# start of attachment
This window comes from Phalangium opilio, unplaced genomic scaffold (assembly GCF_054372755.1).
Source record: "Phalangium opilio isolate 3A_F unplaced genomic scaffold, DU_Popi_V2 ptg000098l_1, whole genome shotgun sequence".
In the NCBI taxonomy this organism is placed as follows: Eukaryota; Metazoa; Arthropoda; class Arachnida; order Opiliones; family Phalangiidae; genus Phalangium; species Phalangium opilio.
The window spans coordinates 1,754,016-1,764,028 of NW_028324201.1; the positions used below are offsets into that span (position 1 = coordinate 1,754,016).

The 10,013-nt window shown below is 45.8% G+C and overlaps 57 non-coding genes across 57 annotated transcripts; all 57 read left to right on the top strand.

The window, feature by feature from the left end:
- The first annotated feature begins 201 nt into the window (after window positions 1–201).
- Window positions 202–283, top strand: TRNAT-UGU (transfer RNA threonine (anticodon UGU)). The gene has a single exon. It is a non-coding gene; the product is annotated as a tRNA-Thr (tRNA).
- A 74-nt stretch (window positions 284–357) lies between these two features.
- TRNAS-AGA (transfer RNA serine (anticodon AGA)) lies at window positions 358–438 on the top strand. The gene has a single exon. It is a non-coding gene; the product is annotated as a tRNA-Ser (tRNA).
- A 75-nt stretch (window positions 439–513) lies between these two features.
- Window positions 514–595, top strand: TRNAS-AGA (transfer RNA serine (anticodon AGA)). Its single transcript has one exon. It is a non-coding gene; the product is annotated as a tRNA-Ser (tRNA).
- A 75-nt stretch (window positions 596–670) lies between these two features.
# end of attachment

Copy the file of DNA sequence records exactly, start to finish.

This window comes from Phalangium opilio, unplaced genomic scaffold (assembly GCF_054372755.1).
Source record: "Phalangium opilio isolate 3A_F unplaced genomic scaffold, DU_Popi_V2 ptg000098l_1, whole genome shotgun sequence".
In the NCBI taxonomy this organism is placed as follows: Eukaryota; Metazoa; Arthropoda; class Arachnida; order Opiliones; family Phalangiidae; genus Phalangium; species Phalangium opilio.
The window spans coordinates 1,754,016-1,764,028 of NW_028324201.1; the positions used below are offsets into that span (position 1 = coordinate 1,754,016).

The 10,013-nt window shown below is 45.8% G+C and overlaps 57 non-coding genes across 57 annotated transcripts; all 57 read left to right on the top strand.

The window, feature by feature from the left end:
- The first annotated feature begins 201 nt into the window (after window positions 1–201).
- Window positions 202–283, top strand: TRNAT-UGU (transfer RNA threonine (anticodon UGU)). The gene has a single exon. It is a non-coding gene; the product is annotated as a tRNA-Thr (tRNA).
- A 74-nt stretch (window positions 284–357) lies between these two features.
- TRNAS-AGA (transfer RNA serine (anticodon AGA)) lies at window positions 358–438 on the top strand. The gene has a single exon. It is a non-coding gene; the product is annotated as a tRNA-Ser (tRNA).
- A 75-nt stretch (window positions 439–513) lies between these two features.
- Window positions 514–595, top strand: TRNAS-AGA (transfer RNA serine (anticodon AGA)). Its single transcript has one exon. It is a non-coding gene; the product is annotated as a tRNA-Ser (tRNA).
- A 75-nt stretch (window positions 596–670) lies between these two features.